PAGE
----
He says it in Evil Dead II — after he attaches a chainsaw to the bleeding stump where his severed right hand used to be, and then uses that chainsaw to saw off a shotgun — and then again in the third one, Army of Darkness, after he replaces the chainsaw with a mechanical hand and uses that mechanical hand to crush a medieval goblet.
The arc that Raimi's career describes at this point is of someone trying to get away with something preposterous — Campbell's Evil Dead character goes from beleaguered college student in the first one to catchphrase-spouting zombie hunter in the second to 14th-century knight battling an army of undead skeletons in the third — and, improbably, succeeding.
Did Somebody Bring a Chicken in Here?
This successful and increasingly ridiculous run would dead-end with Raimi's spaghetti Western The Quick and the Dead, which featured the director's first true Hollywood cast — Stone, Russell Crowe, Gene Hackman, and a pre-Titanic Leonardo DiCaprio — and which took all of Raimi's burgeoning auteurist tricks (the shot from the perspective of a flying zombie eyeball, in Evil Dead II, becomes in The Quick and the Dead a shot from the perspective of the back of Keith David's head, which opens up to frame Hackman, via a bullet) and watched them founder and die in the Arizona mud. The film bombed at the box office, and more to the point, Raimi knew it was his fault. "I was very confused after I made that movie," he'd later say, before limping off to spend a few quiet years producing episodes of Xena: Warrior Princess.
In between 1987's Evil Dead II and 1995's The Quick and the Dead, Raimi also made Darkman, which basically invented the modern stage of Liam Neeson's career, and which does the thing that is probably Raimi's enduring signature to this day: juxtaposing a cheesy and painstakingly earnest romance (in this case, between Neeson and a young Frances McDormand, which, wow) with guts and gore and implacable evil. That movie has hissing cats, freak shows, cigar cases full of severed fingers, and a one-legged gangster who walks with a machine gun in lieu of a prosthetic. (He hops up and down in place while using it.)
It's hard to put a finger on why Raimi's weirdo imagery and sicko invention from this era ages so much better than what a lot of his peers were doing at the time; I think it has to do with his utter lack of cynicism, his utter disbelieving glee in what he expected the viewer to take disbelieving glee in, too.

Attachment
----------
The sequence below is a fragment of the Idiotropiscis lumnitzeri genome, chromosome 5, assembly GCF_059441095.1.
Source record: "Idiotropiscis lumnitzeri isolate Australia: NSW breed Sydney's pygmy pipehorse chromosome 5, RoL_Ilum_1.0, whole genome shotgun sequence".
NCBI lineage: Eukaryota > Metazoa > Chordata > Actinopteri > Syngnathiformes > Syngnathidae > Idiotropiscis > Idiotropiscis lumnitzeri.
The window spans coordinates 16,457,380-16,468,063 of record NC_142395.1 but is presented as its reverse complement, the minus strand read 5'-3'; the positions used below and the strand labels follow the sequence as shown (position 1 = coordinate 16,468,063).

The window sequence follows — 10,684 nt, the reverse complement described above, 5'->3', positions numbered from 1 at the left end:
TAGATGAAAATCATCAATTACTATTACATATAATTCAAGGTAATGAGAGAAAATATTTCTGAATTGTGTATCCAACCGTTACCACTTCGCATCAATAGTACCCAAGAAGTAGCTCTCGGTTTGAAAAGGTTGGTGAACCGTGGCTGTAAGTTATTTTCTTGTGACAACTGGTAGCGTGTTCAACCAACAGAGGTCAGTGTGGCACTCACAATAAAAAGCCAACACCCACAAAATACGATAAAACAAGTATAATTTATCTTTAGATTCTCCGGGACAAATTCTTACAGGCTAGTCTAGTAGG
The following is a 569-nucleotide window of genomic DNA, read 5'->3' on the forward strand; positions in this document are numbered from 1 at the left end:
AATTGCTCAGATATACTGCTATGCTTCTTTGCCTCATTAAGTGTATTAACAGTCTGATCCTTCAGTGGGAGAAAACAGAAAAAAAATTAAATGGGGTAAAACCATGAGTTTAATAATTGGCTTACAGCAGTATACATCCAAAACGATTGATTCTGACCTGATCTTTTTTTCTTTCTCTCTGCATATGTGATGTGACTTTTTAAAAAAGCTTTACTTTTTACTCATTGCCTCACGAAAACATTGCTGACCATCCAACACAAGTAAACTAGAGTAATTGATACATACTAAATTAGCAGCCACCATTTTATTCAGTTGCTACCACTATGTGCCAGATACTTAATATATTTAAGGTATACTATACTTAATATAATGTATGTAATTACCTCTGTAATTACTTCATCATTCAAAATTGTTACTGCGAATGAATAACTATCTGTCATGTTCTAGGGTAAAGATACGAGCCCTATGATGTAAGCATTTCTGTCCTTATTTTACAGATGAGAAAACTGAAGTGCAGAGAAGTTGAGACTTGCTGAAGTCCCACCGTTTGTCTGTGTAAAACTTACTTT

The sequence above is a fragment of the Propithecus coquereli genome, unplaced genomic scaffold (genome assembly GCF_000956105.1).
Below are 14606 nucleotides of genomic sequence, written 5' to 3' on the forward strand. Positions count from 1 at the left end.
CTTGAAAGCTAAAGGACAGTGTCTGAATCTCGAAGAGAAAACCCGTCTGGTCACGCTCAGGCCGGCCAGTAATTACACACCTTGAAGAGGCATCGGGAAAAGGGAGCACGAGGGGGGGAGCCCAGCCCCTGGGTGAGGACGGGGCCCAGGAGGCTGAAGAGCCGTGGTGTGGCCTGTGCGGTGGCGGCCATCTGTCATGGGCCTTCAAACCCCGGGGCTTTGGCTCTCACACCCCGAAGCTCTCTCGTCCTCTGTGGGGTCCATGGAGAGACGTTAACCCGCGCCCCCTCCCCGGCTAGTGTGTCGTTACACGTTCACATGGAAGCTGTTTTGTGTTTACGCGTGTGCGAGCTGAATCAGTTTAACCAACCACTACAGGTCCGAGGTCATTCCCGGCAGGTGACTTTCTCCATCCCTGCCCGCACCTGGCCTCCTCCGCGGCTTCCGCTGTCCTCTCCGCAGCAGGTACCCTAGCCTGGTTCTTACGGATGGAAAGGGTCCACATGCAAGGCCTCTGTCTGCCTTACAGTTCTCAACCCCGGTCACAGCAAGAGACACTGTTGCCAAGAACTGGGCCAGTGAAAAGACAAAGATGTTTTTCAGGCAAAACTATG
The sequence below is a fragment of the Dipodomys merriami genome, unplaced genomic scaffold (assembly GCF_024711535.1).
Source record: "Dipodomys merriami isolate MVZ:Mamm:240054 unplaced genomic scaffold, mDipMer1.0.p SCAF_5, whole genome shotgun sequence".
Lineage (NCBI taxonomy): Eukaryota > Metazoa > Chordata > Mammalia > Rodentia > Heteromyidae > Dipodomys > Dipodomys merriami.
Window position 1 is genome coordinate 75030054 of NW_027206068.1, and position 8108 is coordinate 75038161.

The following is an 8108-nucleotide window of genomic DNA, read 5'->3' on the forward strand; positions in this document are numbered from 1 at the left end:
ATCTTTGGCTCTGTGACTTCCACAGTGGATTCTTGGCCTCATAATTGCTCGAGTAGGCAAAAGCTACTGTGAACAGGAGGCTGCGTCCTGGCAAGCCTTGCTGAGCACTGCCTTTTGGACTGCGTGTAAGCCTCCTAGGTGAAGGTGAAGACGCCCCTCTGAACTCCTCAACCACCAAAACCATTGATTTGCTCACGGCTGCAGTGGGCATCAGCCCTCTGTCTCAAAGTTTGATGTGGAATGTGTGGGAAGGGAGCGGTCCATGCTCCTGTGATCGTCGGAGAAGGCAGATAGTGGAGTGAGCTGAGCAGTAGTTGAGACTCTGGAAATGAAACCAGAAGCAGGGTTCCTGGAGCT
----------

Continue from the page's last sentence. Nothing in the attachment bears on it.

E.g., the most indelibly Sam Raimi scene in Darkman: when Neeson's mangled superhero, wearing a mask of his face over his own badly burned one, takes McDormand on a date to a fair, only to be denied his prize when a hostile booth carnie decides to disqualify his winning toss. "I WON A PINK ELEPHANT FOR MY GIRLFRIEND," Neeson howls, then runs off with his face melting, clutching a fuzzy pink carnival elephant.
But you get the sense that The Quick and the Dead was humiliating and maybe instructive, teaching Raimi that in Hollywood, there is no such thing as a three-quarter sellout — you gotta go whole hog.
What a Weird Job
In 1985, after Evil Dead, Raimi made a movie he wrote with the Coen Brothers, Crimewave, which is presently out of print (though it's being reissued soon) and thus largely unseen, including by me. It was a black comedy involving a burglary-alarm company and a couple of dim-witted hit men; producer interference and a coked-up lead actress — who allegedly insisted on "showing up on set with poorly applied 'clown make-up' and messed up hair, oblivious to how she appeared," according to this illuminating blog post from Ben McBride — apparently undid the film before it ever arrived in theaters.
"It's of principal interest as an example of the kind of film likely to be made by young people who, though they have talent and enthusiasm, haven't yet any distinctively personal point of view," Vincent Canby wrote when he reviewed it, so perhaps we have Vincent Canby to thank for the Coen Brothers becoming middle-aged people with one of the most distinctly personal points of view in all of cinema.
They had parallel careers for a while, Raimi and the Coen Brothers — they even lived together at one point, in a Los Angeles house they shared with McDormand and Holly Hunter. They worked together, too, made cameos in each other's films. Here's Raimi as a jazzy shadow in The Hudsucker Proxy, which he co-wrote:
Later Raimi would more or less make his own Coen Brothers movie, 1998's A Simple Plan, which works the same "Midwestern working folks" angle as 1996's Fargo, right down to the farcical, cascading killings and cursed pile of money. It's probably the most obviously accomplished of Raimi's films, and also nothing like anything he'd made before, which is another Raimi hallmark — few directors have committed themselves so fully to so many different kinds of movies.